By LOHR McKINSTRY and KIM SMITH DEDAM, Press-Republican
---- — BLOOMINGDALE — Longtime St. Armand Town Supervisor Joyce Morency died early Monday morning.
She was the longest-serving member of the Essex County Board of Supervisors, having first taken office in 1982.
She was the first female chair of the Essex County Board of Supervisors, heading the board from 1994 to 1995.
Morency had been fighting cancer for several years and succumbed at 4:30 a.m. Monday.
She was 77 years old.
Fortune-Keough Funeral Home in Saranac Lake is in charge of arrangements. Tentatively, calling hours are 2 to 4 p.m. and 7 to 9 p.m. Wednesday at Fortune Funeral Home in Saranac Lake. The funeral is at 1:30 p.m. Thursday at St. Bernard’s Catholic Church in Saranac lake, with burial to follow in Brookside Cemetery in St. Armand.
Highly respected as a veteran supervisor, Morency had been one of the most staunch fiscal conservatives on Essex County’s board.
She handily won re-election to a four-year term as supervisor in 2009 and served repeated terms as chair of the County Finance Committee, a post she relinquished in 2010 due to her illness.
Her death was announced with heavy hearts by county officials Monday morning.
Beyond her long career as a lawmaker, Morency was a respected businesswoman, a mother and a grandmother.
She was also chairwoman of the Essex County Republican Committee for eight years, stepping down in 2006. She served on the St. Armand Town Council from 1978 to 1981.
Current GOP Chairman Ronald Jackson worked with Morency both in county government, when he was the Town of Essex supervisor, and in organizing the Republican Party.
“It’s a big, big loss for the county,” Jackson said Monday morning, recalling the many years he worked with Morency in county board chambers.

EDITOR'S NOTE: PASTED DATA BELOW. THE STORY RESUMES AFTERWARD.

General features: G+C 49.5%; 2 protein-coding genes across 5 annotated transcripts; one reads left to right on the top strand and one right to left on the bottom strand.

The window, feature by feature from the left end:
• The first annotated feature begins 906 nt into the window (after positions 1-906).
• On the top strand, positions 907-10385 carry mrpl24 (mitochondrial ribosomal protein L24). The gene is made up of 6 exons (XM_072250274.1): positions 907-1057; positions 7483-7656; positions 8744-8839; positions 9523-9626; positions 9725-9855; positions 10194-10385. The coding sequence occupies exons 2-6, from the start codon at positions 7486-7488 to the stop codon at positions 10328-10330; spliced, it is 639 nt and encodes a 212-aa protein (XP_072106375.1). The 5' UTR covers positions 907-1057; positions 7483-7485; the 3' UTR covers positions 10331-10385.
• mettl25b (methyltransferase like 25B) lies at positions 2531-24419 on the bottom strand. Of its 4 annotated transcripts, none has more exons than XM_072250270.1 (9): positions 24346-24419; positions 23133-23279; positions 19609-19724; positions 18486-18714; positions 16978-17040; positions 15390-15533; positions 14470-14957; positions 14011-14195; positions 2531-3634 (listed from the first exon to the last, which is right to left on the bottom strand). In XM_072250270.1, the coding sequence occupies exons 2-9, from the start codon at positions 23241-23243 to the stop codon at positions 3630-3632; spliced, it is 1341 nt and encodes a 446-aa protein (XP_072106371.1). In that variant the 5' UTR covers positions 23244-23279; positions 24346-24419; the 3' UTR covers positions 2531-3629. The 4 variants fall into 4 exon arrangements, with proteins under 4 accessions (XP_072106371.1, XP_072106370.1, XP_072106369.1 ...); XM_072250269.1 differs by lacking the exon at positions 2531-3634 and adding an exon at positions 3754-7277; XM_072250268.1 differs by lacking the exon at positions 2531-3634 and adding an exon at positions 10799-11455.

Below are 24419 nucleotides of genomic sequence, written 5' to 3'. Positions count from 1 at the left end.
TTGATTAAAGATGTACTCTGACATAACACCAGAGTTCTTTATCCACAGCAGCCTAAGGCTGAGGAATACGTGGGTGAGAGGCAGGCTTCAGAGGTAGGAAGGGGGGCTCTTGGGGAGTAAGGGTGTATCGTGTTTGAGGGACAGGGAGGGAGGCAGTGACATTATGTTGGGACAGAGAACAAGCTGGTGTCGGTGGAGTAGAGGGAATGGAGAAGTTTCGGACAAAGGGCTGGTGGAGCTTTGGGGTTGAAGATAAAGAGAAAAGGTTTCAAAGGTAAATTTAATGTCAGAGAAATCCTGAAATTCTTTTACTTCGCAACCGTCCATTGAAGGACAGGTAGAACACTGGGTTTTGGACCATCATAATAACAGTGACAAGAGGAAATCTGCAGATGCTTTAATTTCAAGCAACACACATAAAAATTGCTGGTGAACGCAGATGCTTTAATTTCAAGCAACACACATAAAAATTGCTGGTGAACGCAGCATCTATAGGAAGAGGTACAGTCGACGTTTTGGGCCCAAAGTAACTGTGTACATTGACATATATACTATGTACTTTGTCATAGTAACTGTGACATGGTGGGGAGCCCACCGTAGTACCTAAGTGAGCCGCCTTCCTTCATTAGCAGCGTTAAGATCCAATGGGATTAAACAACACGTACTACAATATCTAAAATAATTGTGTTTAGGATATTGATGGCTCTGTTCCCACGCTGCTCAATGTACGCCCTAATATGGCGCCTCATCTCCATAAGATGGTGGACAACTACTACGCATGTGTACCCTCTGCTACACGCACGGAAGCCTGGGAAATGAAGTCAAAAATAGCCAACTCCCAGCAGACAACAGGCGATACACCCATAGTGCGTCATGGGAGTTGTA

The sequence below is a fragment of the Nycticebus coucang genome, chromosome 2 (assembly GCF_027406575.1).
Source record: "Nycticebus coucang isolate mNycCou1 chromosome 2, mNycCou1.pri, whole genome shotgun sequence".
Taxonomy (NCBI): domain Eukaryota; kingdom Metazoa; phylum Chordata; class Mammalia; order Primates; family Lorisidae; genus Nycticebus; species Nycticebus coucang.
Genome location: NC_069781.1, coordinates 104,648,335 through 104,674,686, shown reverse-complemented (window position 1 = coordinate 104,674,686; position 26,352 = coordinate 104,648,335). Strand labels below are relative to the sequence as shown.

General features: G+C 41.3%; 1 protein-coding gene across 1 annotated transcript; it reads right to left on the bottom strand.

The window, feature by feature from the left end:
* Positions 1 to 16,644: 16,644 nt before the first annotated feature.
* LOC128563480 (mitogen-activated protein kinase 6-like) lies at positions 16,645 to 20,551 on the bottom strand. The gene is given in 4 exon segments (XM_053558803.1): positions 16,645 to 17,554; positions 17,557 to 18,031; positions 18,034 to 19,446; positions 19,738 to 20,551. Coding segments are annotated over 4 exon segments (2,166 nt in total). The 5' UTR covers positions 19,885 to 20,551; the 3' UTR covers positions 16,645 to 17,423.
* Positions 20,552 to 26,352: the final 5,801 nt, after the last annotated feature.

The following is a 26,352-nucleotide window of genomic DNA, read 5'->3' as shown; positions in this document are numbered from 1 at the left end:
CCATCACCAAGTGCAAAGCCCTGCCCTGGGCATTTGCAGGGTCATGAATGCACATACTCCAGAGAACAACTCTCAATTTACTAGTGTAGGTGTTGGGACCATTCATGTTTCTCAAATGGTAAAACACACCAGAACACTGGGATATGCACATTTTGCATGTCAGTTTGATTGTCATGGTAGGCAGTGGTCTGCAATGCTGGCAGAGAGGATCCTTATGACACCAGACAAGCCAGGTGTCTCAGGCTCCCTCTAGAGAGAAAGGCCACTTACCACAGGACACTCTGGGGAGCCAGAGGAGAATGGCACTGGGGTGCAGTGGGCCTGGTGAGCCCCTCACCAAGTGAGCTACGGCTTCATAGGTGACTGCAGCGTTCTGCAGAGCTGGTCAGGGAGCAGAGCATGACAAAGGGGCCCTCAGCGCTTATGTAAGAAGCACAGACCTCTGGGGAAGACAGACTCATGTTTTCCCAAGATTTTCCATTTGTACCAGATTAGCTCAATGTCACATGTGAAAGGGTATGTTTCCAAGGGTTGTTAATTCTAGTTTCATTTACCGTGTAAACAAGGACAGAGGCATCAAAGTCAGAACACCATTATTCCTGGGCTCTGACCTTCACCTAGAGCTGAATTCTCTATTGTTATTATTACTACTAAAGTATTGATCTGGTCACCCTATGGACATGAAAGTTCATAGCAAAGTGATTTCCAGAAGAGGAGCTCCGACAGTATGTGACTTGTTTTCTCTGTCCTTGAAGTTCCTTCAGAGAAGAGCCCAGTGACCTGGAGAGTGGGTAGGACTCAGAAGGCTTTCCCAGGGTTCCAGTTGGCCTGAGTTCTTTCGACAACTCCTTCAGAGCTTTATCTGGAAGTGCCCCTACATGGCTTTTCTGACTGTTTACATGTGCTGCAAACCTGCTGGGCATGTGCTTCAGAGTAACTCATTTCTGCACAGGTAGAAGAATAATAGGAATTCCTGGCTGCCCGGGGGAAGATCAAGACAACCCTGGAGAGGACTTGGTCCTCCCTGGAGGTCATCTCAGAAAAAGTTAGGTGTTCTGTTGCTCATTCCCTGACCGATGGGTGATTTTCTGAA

“Joyce was always fiscally conservative — it was a tough time to convince her to spend money unless it was absolutely necessary.
“And she loved the Republican Party. She was always there to help with anything. Any time there were tough issues, she was the first to call and offer support and words of encouragement. She was chairwoman of the committee for about 10 years.
“She is going to be missed by everyone in the county,” Jackson said.
“She collected elephants — porcelain ones, stuffed ones, pictures of elephants,” he said about one of her hobbies.
Sam Grimon is a town councilman and deputy supervisor in St. Armand.
“There’s so much to say,” he reflected on the loss. “Joyce was such a caring person. It didn’t matter if you were listed among prominent people or not, she treated everyone equally with dignity and respect. Joyce was well-loved. She would go to bat for anyone.”
The Town Council will continue to manage town business, he said, and, in time, will take steps to address the now vacant supervisor’s seat.
Essex County Board of Supervisor’s Chairman Randy Douglas said it was a sad day in Essex County.
“That’s for sure. She is going to be dearly missed. She was a wealth of knowledge and a financial expert, a tremendous leader and a tremendous help to me. Our thoughts and prayers are with her family.”